Deposit transactions via ATM numbered 281,000 with a value of EGP 303 million while currency exchanges numbered 700,000 with a value of $44 million.
Individuals with foreign credit and debit cards withdrew a total of $120 million.
The ATMs made it easier for clients to complete simple transactions without contributing to congestion at the bank’s branches.
Money transfers to individuals from abroad equalled $5 billion, conducted through 3 million transactions.
The bank began to implement a new system called I-Flex and that the system will be complete within the next two years.
The bank seeks to replace the current system which has been in place for the last 40 years.
The bank will implement the new system in 260 branches all over Egypt and train 14,000 employees how to use it.
NBE signed a contract for the new system four years ago for $7 million, but the value of the contract now surpasses $14 million.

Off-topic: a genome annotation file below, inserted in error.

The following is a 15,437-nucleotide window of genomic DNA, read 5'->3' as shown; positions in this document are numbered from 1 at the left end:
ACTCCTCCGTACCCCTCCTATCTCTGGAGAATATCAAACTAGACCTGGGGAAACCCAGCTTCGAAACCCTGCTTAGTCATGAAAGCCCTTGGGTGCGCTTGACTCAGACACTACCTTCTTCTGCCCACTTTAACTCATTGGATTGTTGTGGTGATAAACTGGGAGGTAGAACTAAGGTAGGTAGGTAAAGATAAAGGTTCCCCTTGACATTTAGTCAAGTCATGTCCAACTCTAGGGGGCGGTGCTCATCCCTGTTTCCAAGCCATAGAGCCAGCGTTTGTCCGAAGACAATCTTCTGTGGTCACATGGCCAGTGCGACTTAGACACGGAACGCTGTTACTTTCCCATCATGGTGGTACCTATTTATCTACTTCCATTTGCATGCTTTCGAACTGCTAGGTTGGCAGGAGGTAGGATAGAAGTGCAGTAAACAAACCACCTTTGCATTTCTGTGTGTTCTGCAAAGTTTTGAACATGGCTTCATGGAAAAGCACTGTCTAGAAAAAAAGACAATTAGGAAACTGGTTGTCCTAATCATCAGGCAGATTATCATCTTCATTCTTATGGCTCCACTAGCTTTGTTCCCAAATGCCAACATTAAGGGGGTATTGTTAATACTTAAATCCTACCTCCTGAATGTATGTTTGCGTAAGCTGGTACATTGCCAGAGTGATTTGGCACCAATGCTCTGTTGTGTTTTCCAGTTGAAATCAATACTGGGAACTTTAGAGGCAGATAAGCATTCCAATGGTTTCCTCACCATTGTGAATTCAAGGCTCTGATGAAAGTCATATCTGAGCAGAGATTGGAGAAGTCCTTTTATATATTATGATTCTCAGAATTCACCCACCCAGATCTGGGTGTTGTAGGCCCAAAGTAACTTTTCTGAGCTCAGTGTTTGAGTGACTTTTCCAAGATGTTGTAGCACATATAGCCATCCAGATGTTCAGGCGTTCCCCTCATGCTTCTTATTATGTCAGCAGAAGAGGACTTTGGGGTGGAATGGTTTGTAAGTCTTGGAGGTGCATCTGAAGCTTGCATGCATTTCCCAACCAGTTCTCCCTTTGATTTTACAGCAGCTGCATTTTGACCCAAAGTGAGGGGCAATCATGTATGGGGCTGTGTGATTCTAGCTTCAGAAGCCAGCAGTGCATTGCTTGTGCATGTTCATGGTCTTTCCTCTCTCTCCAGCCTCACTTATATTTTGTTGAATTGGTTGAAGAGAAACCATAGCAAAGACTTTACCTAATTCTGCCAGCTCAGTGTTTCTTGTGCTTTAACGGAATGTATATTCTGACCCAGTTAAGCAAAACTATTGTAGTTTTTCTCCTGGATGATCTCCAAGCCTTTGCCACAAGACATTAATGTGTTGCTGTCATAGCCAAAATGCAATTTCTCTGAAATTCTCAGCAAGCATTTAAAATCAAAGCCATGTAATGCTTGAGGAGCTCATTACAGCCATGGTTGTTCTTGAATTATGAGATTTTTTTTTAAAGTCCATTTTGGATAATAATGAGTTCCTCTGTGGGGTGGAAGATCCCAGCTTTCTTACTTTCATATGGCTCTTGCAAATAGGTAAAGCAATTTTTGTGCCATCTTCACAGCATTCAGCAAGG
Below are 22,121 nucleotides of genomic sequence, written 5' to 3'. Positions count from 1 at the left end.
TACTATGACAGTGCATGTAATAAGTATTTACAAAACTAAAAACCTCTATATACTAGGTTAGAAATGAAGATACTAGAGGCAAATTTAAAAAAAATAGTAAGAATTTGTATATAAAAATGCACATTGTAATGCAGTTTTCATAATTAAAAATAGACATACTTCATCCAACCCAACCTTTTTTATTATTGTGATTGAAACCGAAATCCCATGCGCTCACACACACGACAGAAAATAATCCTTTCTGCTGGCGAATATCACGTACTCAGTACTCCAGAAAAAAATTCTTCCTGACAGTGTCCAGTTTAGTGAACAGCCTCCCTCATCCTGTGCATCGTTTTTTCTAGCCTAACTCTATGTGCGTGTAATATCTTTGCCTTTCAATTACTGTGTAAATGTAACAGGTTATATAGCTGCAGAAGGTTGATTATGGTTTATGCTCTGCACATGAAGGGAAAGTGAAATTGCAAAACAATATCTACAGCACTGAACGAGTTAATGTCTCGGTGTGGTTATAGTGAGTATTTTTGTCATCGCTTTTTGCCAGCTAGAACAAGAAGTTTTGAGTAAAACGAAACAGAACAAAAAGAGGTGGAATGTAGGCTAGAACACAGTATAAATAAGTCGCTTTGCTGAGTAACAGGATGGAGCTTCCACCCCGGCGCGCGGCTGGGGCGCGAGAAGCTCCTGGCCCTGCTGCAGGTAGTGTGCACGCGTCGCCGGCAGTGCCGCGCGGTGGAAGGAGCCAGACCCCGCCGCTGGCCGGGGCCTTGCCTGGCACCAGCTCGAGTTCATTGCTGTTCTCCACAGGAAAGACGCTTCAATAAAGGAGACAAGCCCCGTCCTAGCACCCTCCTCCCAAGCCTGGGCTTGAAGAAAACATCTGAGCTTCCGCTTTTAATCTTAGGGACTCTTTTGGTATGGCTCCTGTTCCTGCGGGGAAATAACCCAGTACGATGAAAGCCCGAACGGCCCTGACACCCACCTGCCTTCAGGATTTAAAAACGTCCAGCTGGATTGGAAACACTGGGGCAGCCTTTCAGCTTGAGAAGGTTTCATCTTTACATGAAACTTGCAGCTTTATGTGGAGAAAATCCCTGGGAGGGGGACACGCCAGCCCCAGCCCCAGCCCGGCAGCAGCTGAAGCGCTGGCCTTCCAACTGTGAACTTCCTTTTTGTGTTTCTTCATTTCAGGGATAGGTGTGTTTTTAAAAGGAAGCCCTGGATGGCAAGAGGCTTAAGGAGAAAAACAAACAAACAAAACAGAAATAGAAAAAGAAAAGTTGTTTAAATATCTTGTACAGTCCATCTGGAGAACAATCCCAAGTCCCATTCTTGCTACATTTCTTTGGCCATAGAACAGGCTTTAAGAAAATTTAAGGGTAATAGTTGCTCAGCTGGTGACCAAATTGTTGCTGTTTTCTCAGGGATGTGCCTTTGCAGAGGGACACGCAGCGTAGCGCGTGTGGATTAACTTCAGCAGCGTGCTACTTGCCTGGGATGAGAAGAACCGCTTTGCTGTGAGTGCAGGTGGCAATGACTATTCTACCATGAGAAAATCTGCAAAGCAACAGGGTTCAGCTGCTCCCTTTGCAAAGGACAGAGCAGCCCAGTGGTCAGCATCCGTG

Banque Misr, Banque du Caire, Citibank, Barclays, and Crédit Agricole in addition to NBE currently use the I-Flex system.
NBE also plans to build a new archive to preserve the banks documents traditionally and electronically within the next three years.
The bank currently preserves its archives on microfilm but will move to a new system at a cost of $10 million for new technology and employees specialised in electronic archiving.
Ehab noted that NBE is the first bank in Egypt to establish and electronic payments system, adding that a trip to the United Kingdom and Ireland will take place soon in order to support developing the system that is considered a strategic priority.
“We found that the payments system there covers 14 European countries,” he said, “in Egypt, we want to implement the system in NBE branches as an initial step.”
Electronic payments of government salaries declined significantly as an aftermath of the revolution; the bank only activated 200,000 cards out of a total of 600,000.
The bank contracted with 595 government bodies.